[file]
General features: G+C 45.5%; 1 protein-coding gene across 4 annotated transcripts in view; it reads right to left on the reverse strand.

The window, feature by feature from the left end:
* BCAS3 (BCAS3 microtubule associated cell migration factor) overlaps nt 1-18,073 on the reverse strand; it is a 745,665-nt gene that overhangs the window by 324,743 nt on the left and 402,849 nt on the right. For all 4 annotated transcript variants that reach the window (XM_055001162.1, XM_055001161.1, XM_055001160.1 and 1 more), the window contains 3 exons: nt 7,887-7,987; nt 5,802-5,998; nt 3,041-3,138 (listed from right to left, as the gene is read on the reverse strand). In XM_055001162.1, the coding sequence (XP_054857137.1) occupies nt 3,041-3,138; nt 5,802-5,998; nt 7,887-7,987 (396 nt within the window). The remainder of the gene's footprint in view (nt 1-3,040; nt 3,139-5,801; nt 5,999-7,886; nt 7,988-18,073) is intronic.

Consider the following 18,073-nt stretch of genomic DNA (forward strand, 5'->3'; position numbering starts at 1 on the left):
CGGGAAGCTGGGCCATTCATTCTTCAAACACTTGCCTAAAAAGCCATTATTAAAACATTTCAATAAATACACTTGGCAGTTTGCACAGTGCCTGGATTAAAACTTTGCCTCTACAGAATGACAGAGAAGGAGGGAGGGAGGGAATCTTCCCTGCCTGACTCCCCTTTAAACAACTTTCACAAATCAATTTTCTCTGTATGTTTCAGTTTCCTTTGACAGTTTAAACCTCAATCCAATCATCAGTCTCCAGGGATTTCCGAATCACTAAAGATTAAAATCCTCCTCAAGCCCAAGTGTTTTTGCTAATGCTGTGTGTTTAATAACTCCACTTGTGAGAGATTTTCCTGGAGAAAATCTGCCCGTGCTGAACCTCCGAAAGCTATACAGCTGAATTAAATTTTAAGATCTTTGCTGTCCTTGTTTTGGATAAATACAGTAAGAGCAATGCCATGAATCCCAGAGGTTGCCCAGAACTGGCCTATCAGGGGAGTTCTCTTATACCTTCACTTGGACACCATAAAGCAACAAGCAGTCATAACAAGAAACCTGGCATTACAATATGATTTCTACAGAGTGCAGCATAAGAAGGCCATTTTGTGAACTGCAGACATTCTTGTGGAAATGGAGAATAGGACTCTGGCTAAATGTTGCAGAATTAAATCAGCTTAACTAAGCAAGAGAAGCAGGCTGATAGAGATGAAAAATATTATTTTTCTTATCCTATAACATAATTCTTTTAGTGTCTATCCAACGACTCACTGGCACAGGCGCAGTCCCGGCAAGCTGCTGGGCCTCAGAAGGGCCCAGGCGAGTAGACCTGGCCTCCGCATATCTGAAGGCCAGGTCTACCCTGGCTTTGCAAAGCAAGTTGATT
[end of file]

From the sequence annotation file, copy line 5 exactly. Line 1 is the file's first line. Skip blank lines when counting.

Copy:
CGGGAAGCTGGGCCATTCATTCTTCAAACACTTGCCTAAAAAGCCATTATTAAAACATTTCAATAAATACACTTGGCAGTTTGCACAGTGCCTGGATTAAAACTTTGCCTCTACAGAATGACAGAGAAGGAGGGAGGGAGGGAATCTTCCCTGCCTGACTCCCCTTTAAACAACTTTCACAAATCAATTTTCTCTGTATGTTTCAGTTTCCTTTGACAGTTTAAACCTCAATCCAATCATCAGTCTCCAGGGATTTCCGAATCACTAAAGATTAAAATCCTCCTCAAGCCCAAGTGTTTTTGCTAATGCTGTGTGTTTAATAACTCCACTTGTGAGAGATTTTCCTGGAGAAAATCTGCCCGTGCTGAACCTCCGAAAGCTATACAGCTGAATTAAATTTTAAGATCTTTGCTGTCCTTGTTTTGGATAAATACAGTAAGAGCAATGCCATGAATCCCAGAGGTTGCCCAGAACTGGCCTATCAGGGGAGTTCTCTTATACCTTCACTTGGACACCATAAAGCAACAAGCAGTCATAACAAGAAACCTGGCATTACAATATGATTTCTACAGAGTGCAGCATAAGAAGGCCATTTTGTGAACTGCAGACATTCTTGTGGAAATGGAGAATAGGACTCTGGCTAAATGTTGCAGAATTAAATCAGCTTAACTAAGCAAGAGAAGCAGGCTGATAGAGATGAAAAATATTATTTTTCTTATCCTATAACATAATTCTTTTAGTGTCTATCCAACGACTCACTGGCACAGGCGCAGTCCCGGCAAGCTGCTGGGCCTCAGAAGGGCCCAGGCGAGTAGACCTGGCCTCCGCATATCTGAAGGCCAGGTCTACCCTGGCTTTGCAAAGCAAGTTGATT